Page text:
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Disbanding the Federal Circuit is a Bad Idea


Written by Gene Quinn
Patent Attorney & Founder of IPWatchdog, Inc.
Principal Lecturer, PLI Patent Bar Review Course
Posted: May 28, 2014 @ 12:56 pm

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By now much of the patent world likely already knows that Chief Judge Randall Rader has announced that he will step down as Chief Judge of the United States Court of Appeals for the Federal Circuit effective May 30, 2014. Many in the popular press are tying his decision to step down to his recent recusals, which were necessitated by an ill-advised email sent by Judge Rader praising a member of the patent bar that routinely appears before the Federal Circuit. On May 23, 2014, Judge Rader sent a letter to all of the other Judges on the Federal Circuit apologizing for his lapse in judgment and for the need to recuse himself. Given the timing of Judge Rader’s decision to step down and his apology letter it is easy to understand why many are speculating that the two are connected.

Given the anti-patent climate that has been created by major Silicon Valley technology companies, the Obama Administration and certain Members of Congress, the news that Judge Rader will step down as Chief Judge comes at a difficult time. As innovators celebrated the defeat of the latest round of patent legislation that would have weakened the patent system and patent rights generally, the industry is now face with losing Judge Rader, at least to some extent.

Judge Rader will stay on the Federal Circuit, he will continue to teach, lecture and travel, spreading the positive patent message that he delivers so uniquely well. Even though the Chief Judge is really only a leader among equals, there is no doubt that a bully pulpit is provided to a Chief Judge. Judge Rader was willing to talk about the virtues of the U.S. patent system generally, and continually raised issues relevant to businesses both small and large that innovate. His absence at this critical time will be missed.

Perhaps most troubling about this entire episode, if in fact it is an episode at all, is that it comes without any evidence of impropriety. Of course, for lawyers and even more so for Judges, ethics is about the appearance of impropriety, not actual impropriety. Still, anyone who knows Judge Rader has to know that there is absolutely no chance his view or opinions would ever be swayed by anything other than merit. He enjoys a vigorous debate, and he has always appeared uniquely qualified and extraordinarily ethical. To the extent that the improvident e-mails played any role in his stepping down I have no doubt that it was to make sure the important work of the Federal Circuit was not called into question.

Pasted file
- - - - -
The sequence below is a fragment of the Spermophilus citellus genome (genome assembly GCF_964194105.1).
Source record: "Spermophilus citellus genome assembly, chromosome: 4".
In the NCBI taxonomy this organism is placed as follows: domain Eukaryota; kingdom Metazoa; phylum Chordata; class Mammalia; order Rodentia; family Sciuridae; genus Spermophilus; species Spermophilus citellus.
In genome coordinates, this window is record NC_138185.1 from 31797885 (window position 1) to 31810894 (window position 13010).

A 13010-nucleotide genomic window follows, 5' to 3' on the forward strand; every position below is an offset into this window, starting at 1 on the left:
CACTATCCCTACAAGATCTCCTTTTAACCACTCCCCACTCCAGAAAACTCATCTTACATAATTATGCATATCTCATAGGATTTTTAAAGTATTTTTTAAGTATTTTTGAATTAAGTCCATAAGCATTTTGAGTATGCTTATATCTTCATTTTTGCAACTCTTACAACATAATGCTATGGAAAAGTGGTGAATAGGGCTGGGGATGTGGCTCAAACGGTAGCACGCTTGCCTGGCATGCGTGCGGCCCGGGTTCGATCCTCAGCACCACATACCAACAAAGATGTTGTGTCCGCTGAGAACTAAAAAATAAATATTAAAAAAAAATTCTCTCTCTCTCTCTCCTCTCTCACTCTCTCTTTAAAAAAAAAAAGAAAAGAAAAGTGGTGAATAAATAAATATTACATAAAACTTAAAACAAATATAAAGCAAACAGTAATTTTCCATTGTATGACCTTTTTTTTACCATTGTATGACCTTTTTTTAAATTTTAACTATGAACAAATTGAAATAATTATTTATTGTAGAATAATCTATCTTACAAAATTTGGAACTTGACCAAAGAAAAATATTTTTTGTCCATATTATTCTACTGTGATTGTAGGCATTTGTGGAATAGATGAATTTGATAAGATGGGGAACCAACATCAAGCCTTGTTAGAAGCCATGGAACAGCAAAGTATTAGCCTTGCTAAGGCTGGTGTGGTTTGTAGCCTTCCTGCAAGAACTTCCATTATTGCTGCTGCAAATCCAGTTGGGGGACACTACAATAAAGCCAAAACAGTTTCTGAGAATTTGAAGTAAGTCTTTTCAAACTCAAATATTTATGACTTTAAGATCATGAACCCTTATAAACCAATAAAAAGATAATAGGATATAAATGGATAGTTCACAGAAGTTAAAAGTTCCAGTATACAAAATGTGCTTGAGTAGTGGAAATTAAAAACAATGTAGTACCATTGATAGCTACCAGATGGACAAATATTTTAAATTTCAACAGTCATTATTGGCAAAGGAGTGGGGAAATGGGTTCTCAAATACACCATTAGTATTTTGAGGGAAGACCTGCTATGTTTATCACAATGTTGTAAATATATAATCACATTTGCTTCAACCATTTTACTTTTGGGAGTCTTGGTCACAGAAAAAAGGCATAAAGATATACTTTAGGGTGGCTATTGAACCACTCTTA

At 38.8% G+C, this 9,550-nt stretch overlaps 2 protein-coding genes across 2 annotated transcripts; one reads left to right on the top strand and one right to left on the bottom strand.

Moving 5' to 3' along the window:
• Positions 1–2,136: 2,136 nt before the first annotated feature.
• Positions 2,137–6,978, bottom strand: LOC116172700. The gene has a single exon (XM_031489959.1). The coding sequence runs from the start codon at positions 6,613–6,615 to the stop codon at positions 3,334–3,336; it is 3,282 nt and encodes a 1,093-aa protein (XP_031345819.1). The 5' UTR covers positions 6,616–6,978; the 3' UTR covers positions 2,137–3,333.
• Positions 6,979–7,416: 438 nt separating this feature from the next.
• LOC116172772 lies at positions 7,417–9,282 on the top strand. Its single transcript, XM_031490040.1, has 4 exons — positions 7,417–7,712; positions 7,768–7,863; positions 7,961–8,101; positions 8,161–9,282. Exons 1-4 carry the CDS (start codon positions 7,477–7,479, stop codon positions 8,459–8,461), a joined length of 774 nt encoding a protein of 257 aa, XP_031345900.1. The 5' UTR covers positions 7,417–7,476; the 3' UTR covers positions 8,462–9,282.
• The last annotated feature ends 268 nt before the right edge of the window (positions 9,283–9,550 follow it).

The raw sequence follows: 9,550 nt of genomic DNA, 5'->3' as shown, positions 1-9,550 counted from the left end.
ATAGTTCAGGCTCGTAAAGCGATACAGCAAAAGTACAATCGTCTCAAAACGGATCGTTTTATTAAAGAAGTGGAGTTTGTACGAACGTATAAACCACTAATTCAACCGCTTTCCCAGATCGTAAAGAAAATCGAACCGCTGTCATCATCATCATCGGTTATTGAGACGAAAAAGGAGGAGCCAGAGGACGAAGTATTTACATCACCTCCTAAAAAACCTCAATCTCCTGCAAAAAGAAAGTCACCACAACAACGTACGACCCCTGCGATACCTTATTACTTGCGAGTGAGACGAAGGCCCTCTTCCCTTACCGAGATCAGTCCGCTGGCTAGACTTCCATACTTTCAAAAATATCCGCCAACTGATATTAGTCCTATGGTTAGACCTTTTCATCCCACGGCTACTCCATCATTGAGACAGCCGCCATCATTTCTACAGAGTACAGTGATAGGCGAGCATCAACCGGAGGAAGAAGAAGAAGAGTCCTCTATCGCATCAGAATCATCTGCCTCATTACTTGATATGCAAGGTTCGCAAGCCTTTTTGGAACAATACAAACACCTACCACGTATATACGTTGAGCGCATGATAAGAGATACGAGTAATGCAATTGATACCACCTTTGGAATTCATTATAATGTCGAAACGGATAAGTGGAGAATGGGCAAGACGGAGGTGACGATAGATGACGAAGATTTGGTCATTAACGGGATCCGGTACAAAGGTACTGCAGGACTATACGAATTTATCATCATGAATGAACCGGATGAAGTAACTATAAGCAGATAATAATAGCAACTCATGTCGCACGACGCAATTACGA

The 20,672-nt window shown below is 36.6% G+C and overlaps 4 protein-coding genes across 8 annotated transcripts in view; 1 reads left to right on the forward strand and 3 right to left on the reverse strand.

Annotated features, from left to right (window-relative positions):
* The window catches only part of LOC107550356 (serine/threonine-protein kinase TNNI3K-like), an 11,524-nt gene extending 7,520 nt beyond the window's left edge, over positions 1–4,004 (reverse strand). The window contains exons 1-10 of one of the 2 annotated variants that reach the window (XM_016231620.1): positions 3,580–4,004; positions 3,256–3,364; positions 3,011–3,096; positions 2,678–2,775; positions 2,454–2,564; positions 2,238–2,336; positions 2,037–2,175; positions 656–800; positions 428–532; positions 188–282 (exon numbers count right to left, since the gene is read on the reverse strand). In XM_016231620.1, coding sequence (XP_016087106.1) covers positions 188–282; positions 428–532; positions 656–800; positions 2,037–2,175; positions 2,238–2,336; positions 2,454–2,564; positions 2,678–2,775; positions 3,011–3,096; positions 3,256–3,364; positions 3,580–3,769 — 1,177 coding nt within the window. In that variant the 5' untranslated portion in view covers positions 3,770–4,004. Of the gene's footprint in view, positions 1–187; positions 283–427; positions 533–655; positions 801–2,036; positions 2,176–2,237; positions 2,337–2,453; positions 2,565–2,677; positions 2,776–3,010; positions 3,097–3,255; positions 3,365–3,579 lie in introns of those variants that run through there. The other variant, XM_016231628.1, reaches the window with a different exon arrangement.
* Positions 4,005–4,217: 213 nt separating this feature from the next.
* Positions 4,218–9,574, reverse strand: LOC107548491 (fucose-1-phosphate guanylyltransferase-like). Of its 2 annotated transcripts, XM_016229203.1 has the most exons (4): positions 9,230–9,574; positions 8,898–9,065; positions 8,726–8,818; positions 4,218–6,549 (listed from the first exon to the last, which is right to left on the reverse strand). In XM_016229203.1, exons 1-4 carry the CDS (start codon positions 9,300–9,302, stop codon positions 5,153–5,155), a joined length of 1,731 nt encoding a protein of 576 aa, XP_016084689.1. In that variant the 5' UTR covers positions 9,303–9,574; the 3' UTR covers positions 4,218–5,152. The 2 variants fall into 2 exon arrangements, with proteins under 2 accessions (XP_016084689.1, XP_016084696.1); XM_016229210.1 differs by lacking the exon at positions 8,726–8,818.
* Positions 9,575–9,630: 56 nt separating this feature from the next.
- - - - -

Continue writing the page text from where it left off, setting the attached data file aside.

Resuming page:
Of course, certain vocal “journalists” within the ranks of the popular press that hate patents so much just couldn’t help themselves. These events are far too precious an opportunity to pass up when it offers the ability to push their own preconceived agenda. It didn’t take long for one of the most intellectually dishonest patent critics to surface calling for the dismantling of the Federal Circuit while he lays praise on the Supreme Court. See After a scandal at America’s patent court, it’s time for reform.

Now the thing you need to know about this particular patent critic is that truth is not something that he concerns himself with at all. In the past he has incorrectly claimed that the Federal Circuit directly ignored the Supreme Court and decided to allow software patents on their own initiative. See Lies, Damn Lies and Media Hatred of Patents and Doubling Down. Anyone who knows the history of software patents knows that such a claim is utterly absurd and could have been easily determined to be false with the most modest effort and research.